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Internet Etiquette: How Not to Be an Asshole Online

What is it with the internet nowadays that makes people feel entitled to share their negative opinions? Is it the screen blocking you from getting your ass beat, or do you feel a sense of entitlement to be a dick? Either way, I find that we are in need of a few guidelines on how to approach commenting on the web without sounding like pretentious pricks. 

1. No One Cares if You Think Their Content “Sucks”

“You’re ____ sucks,” is honestly the most constructive criticism a person could ever come across. I now understand what makes my work suck, is it because I’m not conveying the message or are you just too dense to read the words of an article without getting confused? It’s not my problem if you don’t like my content, it’s being run through the internet for thousands to see. Take a chill pill before hitting enter on that comment next time. 

2. Comment on the Content, Whether or Not You Agree or Disagree

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This goes along with the first. If you are going to comment, engage in what you just read/watched/listened to. Telling a writer that an article sucks doesn’t get you into a debate on whether what they have written is controversial or not. Content creators are trying to convey a message through their work, and the goal is to have someone retaliate with a message of agreement or disagreement. It seems that too often, internet trolls have moved  from trying to get a rise out of people to just being assholes. 

3. Bashing a Person’s Personality Does Not Give You the One-Up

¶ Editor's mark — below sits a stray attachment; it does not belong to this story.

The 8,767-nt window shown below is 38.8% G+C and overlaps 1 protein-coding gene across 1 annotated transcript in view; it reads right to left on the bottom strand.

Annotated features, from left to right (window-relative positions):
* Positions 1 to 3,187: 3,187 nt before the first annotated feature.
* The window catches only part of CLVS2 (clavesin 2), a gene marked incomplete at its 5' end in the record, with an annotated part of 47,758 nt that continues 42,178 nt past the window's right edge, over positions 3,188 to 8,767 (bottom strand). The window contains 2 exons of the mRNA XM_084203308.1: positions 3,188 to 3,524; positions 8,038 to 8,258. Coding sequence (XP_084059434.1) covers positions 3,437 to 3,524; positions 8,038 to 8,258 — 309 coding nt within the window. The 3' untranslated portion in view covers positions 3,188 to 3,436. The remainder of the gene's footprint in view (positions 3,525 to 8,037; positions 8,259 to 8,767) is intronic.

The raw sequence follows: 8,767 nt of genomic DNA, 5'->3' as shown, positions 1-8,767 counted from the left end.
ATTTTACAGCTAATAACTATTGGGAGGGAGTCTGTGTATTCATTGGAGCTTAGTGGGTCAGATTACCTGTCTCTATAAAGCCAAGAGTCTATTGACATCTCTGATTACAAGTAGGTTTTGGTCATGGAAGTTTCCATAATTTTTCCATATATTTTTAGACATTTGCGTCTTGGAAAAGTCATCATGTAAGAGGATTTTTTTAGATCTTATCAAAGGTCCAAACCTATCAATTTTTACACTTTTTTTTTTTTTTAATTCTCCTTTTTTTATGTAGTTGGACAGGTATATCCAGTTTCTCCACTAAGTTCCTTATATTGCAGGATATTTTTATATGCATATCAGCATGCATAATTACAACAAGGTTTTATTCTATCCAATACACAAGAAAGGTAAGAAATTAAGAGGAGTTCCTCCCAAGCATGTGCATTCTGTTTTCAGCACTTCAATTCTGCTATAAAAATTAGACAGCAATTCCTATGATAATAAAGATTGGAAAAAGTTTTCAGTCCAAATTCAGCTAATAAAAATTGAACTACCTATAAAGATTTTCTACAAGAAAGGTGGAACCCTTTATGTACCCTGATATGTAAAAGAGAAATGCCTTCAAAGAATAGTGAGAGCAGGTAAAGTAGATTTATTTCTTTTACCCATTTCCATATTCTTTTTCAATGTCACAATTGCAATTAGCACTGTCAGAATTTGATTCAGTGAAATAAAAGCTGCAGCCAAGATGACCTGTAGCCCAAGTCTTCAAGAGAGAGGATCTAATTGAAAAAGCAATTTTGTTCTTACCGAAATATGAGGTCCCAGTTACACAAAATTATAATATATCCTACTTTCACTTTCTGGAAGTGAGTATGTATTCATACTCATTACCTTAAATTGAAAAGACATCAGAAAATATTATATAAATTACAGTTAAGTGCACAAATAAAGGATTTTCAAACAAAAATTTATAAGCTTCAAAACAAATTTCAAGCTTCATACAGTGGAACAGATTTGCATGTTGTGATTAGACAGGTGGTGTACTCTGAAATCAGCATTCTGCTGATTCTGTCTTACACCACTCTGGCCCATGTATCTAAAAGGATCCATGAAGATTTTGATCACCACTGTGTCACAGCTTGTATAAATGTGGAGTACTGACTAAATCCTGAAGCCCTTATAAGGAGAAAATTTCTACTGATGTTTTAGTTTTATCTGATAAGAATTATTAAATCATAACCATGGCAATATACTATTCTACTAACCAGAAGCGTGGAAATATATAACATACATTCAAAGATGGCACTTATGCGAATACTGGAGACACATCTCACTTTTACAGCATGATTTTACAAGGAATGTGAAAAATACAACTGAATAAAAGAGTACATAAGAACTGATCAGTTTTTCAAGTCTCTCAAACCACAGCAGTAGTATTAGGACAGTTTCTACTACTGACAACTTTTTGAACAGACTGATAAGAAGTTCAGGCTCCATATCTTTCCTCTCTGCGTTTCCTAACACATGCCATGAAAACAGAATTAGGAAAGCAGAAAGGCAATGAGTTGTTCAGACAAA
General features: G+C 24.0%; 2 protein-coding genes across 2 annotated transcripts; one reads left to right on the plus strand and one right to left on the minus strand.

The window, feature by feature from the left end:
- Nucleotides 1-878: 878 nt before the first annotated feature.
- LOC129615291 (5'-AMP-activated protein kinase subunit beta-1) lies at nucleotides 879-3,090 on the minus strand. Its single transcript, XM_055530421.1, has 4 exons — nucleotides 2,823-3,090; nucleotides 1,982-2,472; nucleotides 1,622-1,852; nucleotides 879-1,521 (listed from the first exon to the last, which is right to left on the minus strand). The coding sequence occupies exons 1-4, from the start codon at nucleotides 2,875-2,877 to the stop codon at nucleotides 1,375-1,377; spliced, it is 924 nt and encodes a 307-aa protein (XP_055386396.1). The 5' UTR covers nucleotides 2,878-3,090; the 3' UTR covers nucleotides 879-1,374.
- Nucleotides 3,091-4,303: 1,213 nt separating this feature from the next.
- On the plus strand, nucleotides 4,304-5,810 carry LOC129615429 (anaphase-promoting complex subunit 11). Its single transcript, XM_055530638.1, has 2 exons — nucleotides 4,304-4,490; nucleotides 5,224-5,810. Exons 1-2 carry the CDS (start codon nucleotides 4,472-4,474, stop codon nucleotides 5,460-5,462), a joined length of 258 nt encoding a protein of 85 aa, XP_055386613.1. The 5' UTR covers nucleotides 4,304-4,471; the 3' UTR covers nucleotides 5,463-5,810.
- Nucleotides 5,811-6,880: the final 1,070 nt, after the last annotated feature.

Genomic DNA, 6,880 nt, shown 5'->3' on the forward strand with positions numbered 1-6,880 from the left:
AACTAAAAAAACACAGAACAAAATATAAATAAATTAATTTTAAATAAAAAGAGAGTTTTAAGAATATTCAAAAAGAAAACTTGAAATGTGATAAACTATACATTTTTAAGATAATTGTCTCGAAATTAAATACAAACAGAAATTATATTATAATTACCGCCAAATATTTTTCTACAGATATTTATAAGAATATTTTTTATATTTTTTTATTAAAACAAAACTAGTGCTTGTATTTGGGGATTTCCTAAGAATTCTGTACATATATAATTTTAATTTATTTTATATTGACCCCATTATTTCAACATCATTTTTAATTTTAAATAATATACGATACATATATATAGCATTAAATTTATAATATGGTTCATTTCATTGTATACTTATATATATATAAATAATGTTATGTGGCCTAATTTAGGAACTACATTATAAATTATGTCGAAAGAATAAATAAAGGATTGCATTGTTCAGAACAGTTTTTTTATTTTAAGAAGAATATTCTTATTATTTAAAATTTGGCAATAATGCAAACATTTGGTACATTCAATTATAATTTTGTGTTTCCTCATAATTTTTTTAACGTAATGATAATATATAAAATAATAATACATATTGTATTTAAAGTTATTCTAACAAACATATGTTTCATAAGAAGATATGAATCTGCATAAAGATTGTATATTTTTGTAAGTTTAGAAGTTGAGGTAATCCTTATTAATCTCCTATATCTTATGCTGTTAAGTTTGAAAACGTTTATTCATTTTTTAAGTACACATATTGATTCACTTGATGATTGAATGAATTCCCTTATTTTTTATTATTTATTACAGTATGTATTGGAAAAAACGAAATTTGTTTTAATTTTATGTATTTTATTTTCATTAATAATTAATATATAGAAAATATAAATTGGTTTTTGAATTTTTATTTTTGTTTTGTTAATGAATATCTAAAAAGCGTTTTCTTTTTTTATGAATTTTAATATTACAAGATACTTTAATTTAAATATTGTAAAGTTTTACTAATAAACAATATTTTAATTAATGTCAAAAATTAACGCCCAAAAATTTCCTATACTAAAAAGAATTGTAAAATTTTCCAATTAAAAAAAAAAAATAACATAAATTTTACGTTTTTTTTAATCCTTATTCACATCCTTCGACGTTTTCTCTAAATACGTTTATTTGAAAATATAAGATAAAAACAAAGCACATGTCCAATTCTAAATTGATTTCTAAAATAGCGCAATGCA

What does someone’s personality have to do with their content? Please, explain to me how you have analyzed my work and come to the conclusion that it is time for me to kill myself. If you have to resort to talking about a content creator as a person, and not what they have made, then take a step back from the computer. You are doing nothing constructive, and you are probably hurting someone for absolutely no reason other than the fact that you didn’t like the thing you chose to consume. It’s like opening the fridge, picking out a food you don’t like, then calling the fridge a useless scumbag who deserves to be set on fire and left for dead.

Talk about why you didn’t like it, but in a constructive argument that doesn’t necessarily put the person down (or call for their immediate expulsion from the realm of the living). You don’t need to be a jerk to someone to get your point across. 

4. If You Like to Share Your Thoughts on the Internet, Start Producing Content Yourself

If you are so opinionated, there are jobs that want people like you. You have a voice that is clearly not being heard, try finding an outlet whether it’s blogging or something else. Take you anger out on someone who will want to see it, rather than taking it out on a person who is just doing their job or, even worse, trying to enjoy a hobby. 

I just can’t seem to understand why a person feels the need to be an ass over the internet. This whole idea that we can say whatever we want to whomever we want, is getting a bit out of control. But in the end, all of us who create online content are just going to have to learn to not give a shit. 

If you’re still not sure if what you’re saying is helpful or just a waste of time and energy, Paul Graham wrote a short essay called How to Disagree that looks at various types of internet comments and places them on a hierarchy of least to most valuable.

 

Photo Credit: Feature Image by Reddit, Someone is Wrong by Kinnon, Creative Critics by Type Pad, How to Disagree Infographic by Craig Ward, Snow White Gif by Giphy, Get a Job by I’m Charming You, Daria Gif by Tumblr

 

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